Nonetheless, the software services business can indeed be a good one – BlackBerry partner Amazon Web Services is perhaps the best example of that. Much higher gross margins are perhaps the key economic facet that distinguish this kind of business from the company’s previous revenue line of selling phones.
The next section will review the company’s financial performance since 2013 to see how its decade-long pivot is coming along.
The revenue picture at first glance is not a pretty one, but this is to be expected. As it now stands, the company’s revenues are a mere 6.5% of what they were in Q1 2013 – not something any investor likes to see.
Nonetheless, we must recall that this company is in the process of reinventing itself, although it appears to be taking some time; worth noting is that gross margins (revenue/cost of revenues) have been increasing throughout. This is to be expected for the new business lines, and I will add that this figure is basically as high as gross margins get in most any business.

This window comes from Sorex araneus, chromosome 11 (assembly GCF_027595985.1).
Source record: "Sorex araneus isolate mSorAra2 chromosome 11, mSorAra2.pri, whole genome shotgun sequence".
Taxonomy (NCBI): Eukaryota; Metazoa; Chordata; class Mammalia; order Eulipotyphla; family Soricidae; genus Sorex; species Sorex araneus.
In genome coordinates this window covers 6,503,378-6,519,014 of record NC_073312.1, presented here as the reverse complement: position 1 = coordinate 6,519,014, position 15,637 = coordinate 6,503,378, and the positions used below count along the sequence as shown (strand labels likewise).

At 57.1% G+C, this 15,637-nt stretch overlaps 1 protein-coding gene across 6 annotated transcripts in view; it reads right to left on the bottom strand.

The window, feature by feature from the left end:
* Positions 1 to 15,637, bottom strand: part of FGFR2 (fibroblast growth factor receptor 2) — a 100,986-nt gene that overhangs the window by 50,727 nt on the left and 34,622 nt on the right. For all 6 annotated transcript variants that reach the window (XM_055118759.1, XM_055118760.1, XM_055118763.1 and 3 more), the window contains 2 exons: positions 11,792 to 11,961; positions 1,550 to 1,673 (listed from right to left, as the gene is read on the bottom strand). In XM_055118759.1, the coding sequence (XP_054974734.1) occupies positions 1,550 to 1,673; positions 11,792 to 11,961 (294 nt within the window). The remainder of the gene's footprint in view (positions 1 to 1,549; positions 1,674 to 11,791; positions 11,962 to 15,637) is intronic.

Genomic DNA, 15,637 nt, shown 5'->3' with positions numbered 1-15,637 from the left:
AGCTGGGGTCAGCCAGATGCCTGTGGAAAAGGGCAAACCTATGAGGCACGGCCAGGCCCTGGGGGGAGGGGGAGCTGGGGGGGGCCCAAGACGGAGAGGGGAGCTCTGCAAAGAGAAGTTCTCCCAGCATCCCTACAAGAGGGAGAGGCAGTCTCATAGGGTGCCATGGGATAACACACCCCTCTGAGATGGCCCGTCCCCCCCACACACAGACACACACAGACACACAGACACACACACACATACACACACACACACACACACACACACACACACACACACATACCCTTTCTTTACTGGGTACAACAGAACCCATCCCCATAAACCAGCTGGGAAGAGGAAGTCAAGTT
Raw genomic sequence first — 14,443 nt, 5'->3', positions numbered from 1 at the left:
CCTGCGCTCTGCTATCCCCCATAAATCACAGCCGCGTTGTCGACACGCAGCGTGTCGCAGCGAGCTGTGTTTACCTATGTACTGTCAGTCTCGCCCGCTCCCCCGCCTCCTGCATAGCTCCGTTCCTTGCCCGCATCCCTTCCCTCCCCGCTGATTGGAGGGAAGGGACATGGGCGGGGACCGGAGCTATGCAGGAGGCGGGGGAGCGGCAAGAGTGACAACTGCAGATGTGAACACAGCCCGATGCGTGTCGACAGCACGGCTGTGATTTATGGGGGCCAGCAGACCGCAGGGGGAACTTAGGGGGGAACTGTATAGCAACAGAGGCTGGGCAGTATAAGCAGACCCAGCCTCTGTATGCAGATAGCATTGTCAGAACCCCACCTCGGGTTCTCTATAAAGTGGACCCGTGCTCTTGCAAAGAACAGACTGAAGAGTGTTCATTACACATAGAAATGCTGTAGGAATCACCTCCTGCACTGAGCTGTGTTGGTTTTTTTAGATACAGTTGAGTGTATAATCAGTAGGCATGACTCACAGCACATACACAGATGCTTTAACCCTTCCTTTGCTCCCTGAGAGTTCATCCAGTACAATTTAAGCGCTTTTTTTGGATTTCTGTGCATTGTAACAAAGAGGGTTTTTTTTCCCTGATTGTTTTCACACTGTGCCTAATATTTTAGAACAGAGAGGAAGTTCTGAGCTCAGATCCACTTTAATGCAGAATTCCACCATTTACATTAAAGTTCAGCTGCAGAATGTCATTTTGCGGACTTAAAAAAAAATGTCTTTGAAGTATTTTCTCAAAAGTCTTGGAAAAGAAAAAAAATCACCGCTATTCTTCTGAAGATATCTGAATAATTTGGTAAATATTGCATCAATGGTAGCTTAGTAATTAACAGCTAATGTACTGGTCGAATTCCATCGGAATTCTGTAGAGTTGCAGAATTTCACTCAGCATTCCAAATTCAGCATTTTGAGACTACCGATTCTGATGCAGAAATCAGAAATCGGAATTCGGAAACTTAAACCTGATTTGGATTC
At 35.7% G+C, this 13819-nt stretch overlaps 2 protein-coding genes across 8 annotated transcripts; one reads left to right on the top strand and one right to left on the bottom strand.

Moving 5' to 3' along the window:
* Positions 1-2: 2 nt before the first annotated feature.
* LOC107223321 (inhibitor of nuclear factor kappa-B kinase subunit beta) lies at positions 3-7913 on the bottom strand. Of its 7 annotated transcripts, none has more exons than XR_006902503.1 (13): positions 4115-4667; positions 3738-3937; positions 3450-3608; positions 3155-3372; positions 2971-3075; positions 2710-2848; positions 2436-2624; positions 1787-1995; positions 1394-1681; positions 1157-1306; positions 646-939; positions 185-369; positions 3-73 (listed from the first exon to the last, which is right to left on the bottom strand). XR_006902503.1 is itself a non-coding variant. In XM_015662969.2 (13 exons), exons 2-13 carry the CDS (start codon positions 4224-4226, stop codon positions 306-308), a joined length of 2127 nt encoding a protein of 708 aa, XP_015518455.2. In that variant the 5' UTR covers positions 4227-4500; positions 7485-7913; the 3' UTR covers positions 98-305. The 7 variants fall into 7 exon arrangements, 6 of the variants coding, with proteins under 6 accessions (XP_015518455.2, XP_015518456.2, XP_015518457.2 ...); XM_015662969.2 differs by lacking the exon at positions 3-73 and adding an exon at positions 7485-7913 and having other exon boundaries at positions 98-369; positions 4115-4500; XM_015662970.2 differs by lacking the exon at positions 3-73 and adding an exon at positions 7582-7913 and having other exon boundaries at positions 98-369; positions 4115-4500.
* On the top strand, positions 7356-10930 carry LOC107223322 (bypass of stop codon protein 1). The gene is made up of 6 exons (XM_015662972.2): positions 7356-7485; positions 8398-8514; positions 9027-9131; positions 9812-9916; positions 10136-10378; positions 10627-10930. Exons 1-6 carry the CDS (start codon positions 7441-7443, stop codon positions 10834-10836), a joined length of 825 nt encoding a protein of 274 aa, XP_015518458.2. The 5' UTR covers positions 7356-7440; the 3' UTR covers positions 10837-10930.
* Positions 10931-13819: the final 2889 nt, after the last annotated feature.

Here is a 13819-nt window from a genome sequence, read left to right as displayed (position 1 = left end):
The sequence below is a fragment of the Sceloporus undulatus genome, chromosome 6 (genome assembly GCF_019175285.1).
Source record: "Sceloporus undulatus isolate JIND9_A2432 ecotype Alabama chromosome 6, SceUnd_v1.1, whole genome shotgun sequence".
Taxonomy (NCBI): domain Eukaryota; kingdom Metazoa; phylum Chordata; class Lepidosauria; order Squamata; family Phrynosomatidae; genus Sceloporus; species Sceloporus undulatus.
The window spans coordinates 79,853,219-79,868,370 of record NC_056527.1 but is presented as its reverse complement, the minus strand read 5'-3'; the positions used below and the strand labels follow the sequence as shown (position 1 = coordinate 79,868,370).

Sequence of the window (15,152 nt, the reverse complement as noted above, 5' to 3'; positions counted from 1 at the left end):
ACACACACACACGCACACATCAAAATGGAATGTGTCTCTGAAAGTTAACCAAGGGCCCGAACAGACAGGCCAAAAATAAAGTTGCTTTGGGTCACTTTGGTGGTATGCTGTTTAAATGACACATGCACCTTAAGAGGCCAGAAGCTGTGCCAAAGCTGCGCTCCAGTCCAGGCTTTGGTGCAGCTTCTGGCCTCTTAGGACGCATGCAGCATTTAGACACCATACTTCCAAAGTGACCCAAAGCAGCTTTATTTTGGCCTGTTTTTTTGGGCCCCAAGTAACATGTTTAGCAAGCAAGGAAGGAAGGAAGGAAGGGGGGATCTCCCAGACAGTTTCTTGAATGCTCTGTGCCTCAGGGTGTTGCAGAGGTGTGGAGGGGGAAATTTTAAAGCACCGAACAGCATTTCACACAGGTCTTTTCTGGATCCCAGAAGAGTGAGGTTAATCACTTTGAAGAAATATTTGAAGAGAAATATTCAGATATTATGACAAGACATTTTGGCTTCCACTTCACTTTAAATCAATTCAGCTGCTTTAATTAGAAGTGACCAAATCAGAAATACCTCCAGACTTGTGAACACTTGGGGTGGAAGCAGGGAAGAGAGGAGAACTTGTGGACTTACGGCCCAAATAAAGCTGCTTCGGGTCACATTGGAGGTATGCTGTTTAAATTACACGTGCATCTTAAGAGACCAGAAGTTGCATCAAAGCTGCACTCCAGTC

Breaking out the quarterly figures, we unfortunately see a picture of mostly declining revenues, albeit with a strong gross margin each time:
This does not bode well, although worth noting is that the IoT business is still seeing double-digit growth of 28% YoY. Although the other business lines don’t have such remarkable figures, this kind of growth can add up long-term.
Keeping to the quarterly view over the last 10 quarters, the picture becomes more nuanced. Even as revenues have been mostly-declining, BlackBerry has posted a positive net income for 2 of the last 10 quarters. This is a preliminary, albeit significant, indicator that its new business model is viable.
Looking over to the cash side of the books, we again see a very mixed picture – yet the occasionally strong quarter. Six of the last ten quarters had positive cash from operations, which is another indicator that the new business model works (sometimes).
Taking a look at the cash & cash flow situation, we see that the company still has a positive (although decreasing) book value per share, $2.30 as of Q2 2022: